When you combine automated bidding focused on conversions with an account that is mistakenly using pageviews as that conversion, you end up with an account that is very good at getting users to click on your ads (costing you money) and visit your site, but not much else.
On the other hand, when it comes to automated bidding and conversion optimization, there are some limitations.
Google claims that its system is smart enough to know what conversions you want and optimize for them without much input—but as someone who has been in this industry for more than a decade, I’m still hesitant to hand over the keys to the kingdom.
🤦🏼♂️ To avoid this facepalm, do the following:
If you average 7-10 conversions per week, or more than one per day, automated bidding with a conversion focus (such as Maximize Conversions, Max Conversion Value, or tCPA) may be a good option for you.
If your volume is lower, you might want to try out a few different bidding strategies and see how they perform. To focus on performance, I would start with Maximize Conversions but be open to shifting to Maximize Clicks or Enhanced CPC with regular bid reviews.
Recommendations that automatically apply
Over the last few years, Google Ads has made recommendations directly in the platform to try and help advertisers optimize their campaigns.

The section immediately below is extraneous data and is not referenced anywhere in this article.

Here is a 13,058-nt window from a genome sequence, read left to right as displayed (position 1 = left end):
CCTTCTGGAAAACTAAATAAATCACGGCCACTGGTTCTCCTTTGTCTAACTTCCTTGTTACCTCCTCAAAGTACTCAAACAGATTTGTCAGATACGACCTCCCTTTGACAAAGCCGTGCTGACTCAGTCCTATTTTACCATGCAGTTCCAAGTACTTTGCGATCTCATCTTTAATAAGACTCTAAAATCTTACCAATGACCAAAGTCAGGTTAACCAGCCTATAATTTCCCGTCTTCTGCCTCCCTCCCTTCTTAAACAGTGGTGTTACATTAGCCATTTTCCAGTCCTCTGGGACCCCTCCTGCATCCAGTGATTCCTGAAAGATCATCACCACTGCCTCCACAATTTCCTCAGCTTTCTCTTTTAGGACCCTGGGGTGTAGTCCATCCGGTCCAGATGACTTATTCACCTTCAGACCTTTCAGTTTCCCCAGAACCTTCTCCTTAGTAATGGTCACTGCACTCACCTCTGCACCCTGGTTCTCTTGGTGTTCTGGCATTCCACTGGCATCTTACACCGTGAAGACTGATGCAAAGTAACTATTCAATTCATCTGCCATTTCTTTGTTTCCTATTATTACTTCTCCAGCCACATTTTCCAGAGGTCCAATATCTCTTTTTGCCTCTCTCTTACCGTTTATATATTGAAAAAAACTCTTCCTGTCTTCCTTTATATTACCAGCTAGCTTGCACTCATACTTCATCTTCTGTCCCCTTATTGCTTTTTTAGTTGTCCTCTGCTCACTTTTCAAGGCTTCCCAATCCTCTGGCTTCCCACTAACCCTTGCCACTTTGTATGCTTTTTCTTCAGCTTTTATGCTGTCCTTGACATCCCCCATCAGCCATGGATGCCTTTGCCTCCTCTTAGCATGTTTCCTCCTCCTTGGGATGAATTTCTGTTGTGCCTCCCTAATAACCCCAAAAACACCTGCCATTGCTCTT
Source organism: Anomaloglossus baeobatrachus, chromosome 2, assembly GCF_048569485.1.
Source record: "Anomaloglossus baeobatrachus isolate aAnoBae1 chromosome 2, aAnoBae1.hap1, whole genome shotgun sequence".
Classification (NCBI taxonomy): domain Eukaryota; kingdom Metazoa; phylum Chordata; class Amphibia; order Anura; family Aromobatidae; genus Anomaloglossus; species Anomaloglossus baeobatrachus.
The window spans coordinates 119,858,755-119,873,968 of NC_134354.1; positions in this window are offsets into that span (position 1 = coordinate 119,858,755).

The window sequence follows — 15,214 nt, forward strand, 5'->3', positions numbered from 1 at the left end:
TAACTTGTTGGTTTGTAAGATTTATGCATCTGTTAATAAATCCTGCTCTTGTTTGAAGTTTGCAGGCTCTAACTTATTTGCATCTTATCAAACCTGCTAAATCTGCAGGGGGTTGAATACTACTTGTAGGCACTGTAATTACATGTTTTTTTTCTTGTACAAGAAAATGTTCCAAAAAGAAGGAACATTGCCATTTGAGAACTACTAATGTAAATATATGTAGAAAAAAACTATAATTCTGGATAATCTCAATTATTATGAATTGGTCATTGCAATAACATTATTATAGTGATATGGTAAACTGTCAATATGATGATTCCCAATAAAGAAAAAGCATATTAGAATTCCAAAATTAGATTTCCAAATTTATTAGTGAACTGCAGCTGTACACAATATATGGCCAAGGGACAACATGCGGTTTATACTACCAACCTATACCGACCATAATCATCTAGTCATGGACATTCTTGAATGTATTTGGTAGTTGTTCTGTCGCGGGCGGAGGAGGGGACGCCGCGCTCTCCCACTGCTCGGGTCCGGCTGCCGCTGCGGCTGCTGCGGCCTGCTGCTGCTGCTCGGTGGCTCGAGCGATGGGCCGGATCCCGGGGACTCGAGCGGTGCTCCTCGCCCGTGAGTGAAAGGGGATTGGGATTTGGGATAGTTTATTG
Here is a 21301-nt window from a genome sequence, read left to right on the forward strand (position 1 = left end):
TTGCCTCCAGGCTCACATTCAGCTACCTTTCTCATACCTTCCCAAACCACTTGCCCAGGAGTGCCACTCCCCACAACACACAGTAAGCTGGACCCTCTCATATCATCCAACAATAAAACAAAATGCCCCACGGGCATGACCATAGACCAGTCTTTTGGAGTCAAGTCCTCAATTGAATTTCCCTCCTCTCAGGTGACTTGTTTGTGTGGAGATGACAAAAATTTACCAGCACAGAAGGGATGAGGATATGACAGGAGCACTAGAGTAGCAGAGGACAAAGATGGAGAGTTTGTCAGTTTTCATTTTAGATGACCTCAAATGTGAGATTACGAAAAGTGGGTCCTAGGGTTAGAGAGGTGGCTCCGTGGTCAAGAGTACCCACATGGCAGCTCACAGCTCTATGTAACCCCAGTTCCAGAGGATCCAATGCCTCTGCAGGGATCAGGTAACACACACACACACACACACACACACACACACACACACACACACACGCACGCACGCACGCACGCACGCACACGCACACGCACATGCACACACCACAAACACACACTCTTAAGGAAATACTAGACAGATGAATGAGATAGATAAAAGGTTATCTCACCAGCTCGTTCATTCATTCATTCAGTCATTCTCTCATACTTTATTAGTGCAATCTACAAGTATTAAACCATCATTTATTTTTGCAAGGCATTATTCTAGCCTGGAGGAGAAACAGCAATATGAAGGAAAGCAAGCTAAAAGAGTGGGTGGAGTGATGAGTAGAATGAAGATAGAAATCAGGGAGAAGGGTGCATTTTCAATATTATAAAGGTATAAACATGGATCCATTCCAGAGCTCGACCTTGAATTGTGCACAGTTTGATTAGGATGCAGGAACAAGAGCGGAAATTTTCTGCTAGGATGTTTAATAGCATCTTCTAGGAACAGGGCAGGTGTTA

While some suggestions are useful and can assist you in reaching your objectives, it’s important to note that the majority are based on “best practices” across a wide range of accounts and do not necessarily take your specific account goals into account.
While I believe in always reviewing the recommendations made, I do not believe in handing over control to Google and allowing them to automatically apply their recommendations in my accounts.
Here is a list of actions that can be performed automatically:
That’s a lot of changes Google can make for you without your knowledge. But only if you choose to participate in these automated changes.
What you can do to avoid this facepalm
I strongly advise turning off these automated recommendations instead of scheduling a monthly log-in to your Google Ads account to specifically review the suggestions Google provides. You can disregard any that do not make sense for you and go over and apply the ones that do. But, in any case, you’ll be the one in control, not Google.
More information can be found in my post on the benefits and drawbacks of Google Ads auto-applied recommendations.